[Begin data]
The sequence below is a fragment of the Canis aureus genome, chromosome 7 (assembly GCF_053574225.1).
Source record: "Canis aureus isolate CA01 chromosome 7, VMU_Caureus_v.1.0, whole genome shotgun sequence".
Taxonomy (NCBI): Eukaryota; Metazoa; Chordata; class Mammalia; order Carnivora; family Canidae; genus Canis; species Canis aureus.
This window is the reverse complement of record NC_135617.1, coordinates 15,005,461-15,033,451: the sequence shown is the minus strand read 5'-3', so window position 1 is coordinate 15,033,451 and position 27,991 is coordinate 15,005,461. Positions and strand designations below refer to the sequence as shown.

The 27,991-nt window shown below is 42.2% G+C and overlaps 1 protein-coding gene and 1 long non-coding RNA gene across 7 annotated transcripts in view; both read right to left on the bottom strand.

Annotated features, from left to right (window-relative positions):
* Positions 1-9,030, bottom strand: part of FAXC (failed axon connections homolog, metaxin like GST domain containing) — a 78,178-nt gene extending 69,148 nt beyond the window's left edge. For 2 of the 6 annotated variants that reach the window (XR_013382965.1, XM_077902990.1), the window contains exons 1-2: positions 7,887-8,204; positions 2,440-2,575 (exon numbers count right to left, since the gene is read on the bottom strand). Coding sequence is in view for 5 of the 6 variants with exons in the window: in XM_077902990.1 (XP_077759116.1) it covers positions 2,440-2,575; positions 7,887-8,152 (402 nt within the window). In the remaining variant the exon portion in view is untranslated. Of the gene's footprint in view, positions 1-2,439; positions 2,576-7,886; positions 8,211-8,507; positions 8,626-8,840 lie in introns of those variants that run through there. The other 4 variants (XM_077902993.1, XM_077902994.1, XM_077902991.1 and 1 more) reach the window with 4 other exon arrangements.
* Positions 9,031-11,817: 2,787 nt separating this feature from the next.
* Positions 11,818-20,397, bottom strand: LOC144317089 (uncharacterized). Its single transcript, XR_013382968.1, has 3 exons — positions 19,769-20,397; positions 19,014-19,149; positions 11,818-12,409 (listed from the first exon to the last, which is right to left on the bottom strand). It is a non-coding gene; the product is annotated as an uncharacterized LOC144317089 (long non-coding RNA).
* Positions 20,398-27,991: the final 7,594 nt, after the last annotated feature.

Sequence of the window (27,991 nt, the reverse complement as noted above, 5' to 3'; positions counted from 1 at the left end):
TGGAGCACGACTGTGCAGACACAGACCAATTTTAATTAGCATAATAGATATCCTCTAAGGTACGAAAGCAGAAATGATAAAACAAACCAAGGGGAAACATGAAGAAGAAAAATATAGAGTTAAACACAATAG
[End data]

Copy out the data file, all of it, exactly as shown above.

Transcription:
The sequence below is a fragment of the Canis aureus genome, chromosome 7 (assembly GCF_053574225.1).
Source record: "Canis aureus isolate CA01 chromosome 7, VMU_Caureus_v.1.0, whole genome shotgun sequence".
Taxonomy (NCBI): Eukaryota; Metazoa; Chordata; class Mammalia; order Carnivora; family Canidae; genus Canis; species Canis aureus.
This window is the reverse complement of record NC_135617.1, coordinates 15,005,461-15,033,451: the sequence shown is the minus strand read 5'-3', so window position 1 is coordinate 15,033,451 and position 27,991 is coordinate 15,005,461. Positions and strand designations below refer to the sequence as shown.

The 27,991-nt window shown below is 42.2% G+C and overlaps 1 protein-coding gene and 1 long non-coding RNA gene across 7 annotated transcripts in view; both read right to left on the bottom strand.

Annotated features, from left to right (window-relative positions):
* Positions 1-9,030, bottom strand: part of FAXC (failed axon connections homolog, metaxin like GST domain containing) — a 78,178-nt gene extending 69,148 nt beyond the window's left edge. For 2 of the 6 annotated variants that reach the window (XR_013382965.1, XM_077902990.1), the window contains exons 1-2: positions 7,887-8,204; positions 2,440-2,575 (exon numbers count right to left, since the gene is read on the bottom strand). Coding sequence is in view for 5 of the 6 variants with exons in the window: in XM_077902990.1 (XP_077759116.1) it covers positions 2,440-2,575; positions 7,887-8,152 (402 nt within the window). In the remaining variant the exon portion in view is untranslated. Of the gene's footprint in view, positions 1-2,439; positions 2,576-7,886; positions 8,211-8,507; positions 8,626-8,840 lie in introns of those variants that run through there. The other 4 variants (XM_077902993.1, XM_077902994.1, XM_077902991.1 and 1 more) reach the window with 4 other exon arrangements.
* Positions 9,031-11,817: 2,787 nt separating this feature from the next.
* Positions 11,818-20,397, bottom strand: LOC144317089 (uncharacterized). Its single transcript, XR_013382968.1, has 3 exons — positions 19,769-20,397; positions 19,014-19,149; positions 11,818-12,409 (listed from the first exon to the last, which is right to left on the bottom strand). It is a non-coding gene; the product is annotated as an uncharacterized LOC144317089 (long non-coding RNA).
* Positions 20,398-27,991: the final 7,594 nt, after the last annotated feature.

Sequence of the window (27,991 nt, the reverse complement as noted above, 5' to 3'; positions counted from 1 at the left end):
TGGAGCACGACTGTGCAGACACAGACCAATTTTAATTAGCATAATAGATATCCTCTAAGGTACGAAAGCAGAAATGATAAAACAAACCAAGGGGAAACATGAAGAAGAAAAATATAGAGTTAAACACAATAG